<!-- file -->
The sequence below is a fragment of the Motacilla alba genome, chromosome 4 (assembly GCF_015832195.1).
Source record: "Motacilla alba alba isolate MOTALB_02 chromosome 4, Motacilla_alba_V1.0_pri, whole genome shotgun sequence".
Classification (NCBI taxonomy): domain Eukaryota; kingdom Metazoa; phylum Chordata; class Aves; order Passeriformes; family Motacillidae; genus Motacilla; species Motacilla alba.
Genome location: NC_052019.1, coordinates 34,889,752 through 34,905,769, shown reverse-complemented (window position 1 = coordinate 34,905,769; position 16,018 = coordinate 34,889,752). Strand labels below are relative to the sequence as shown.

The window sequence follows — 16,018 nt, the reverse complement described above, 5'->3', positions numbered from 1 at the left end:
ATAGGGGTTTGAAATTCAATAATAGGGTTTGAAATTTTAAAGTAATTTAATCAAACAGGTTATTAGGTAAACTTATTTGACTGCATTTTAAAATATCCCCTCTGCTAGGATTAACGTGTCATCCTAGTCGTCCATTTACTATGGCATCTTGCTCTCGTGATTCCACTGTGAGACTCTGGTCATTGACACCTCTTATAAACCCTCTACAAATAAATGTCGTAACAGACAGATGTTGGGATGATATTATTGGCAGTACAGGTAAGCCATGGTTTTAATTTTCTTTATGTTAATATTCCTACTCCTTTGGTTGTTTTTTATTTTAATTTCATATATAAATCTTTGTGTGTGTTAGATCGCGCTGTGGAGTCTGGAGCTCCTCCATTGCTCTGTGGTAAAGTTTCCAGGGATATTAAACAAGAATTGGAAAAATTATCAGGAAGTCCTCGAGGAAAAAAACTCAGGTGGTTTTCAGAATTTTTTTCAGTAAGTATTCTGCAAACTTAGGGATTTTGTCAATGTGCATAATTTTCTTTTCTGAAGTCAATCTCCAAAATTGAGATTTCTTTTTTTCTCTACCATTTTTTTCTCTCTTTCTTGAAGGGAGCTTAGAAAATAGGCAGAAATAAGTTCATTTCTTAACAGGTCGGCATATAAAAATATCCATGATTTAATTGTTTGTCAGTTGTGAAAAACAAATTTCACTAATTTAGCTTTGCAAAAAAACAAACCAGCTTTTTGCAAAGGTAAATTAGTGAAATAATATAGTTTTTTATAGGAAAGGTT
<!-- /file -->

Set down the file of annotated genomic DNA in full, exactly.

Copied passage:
The sequence below is a fragment of the Motacilla alba genome, chromosome 4 (assembly GCF_015832195.1).
Source record: "Motacilla alba alba isolate MOTALB_02 chromosome 4, Motacilla_alba_V1.0_pri, whole genome shotgun sequence".
Classification (NCBI taxonomy): domain Eukaryota; kingdom Metazoa; phylum Chordata; class Aves; order Passeriformes; family Motacillidae; genus Motacilla; species Motacilla alba.
Genome location: NC_052019.1, coordinates 34,889,752 through 34,905,769, shown reverse-complemented (window position 1 = coordinate 34,905,769; position 16,018 = coordinate 34,889,752). Strand labels below are relative to the sequence as shown.

The window sequence follows — 16,018 nt, the reverse complement described above, 5'->3', positions numbered from 1 at the left end:
ATAGGGGTTTGAAATTCAATAATAGGGTTTGAAATTTTAAAGTAATTTAATCAAACAGGTTATTAGGTAAACTTATTTGACTGCATTTTAAAATATCCCCTCTGCTAGGATTAACGTGTCATCCTAGTCGTCCATTTACTATGGCATCTTGCTCTCGTGATTCCACTGTGAGACTCTGGTCATTGACACCTCTTATAAACCCTCTACAAATAAATGTCGTAACAGACAGATGTTGGGATGATATTATTGGCAGTACAGGTAAGCCATGGTTTTAATTTTCTTTATGTTAATATTCCTACTCCTTTGGTTGTTTTTTATTTTAATTTCATATATAAATCTTTGTGTGTGTTAGATCGCGCTGTGGAGTCTGGAGCTCCTCCATTGCTCTGTGGTAAAGTTTCCAGGGATATTAAACAAGAATTGGAAAAATTATCAGGAAGTCCTCGAGGAAAAAAACTCAGGTGGTTTTCAGAATTTTTTTCAGTAAGTATTCTGCAAACTTAGGGATTTTGTCAATGTGCATAATTTTCTTTTCTGAAGTCAATCTCCAAAATTGAGATTTCTTTTTTTCTCTACCATTTTTTTCTCTCTTTCTTGAAGGGAGCTTAGAAAATAGGCAGAAATAAGTTCATTTCTTAACAGGTCGGCATATAAAAATATCCATGATTTAATTGTTTGTCAGTTGTGAAAAACAAATTTCACTAATTTAGCTTTGCAAAAAAACAAACCAGCTTTTTGCAAAGGTAAATTAGTGAAATAATATAGTTTTTTATAGGAAAGGTT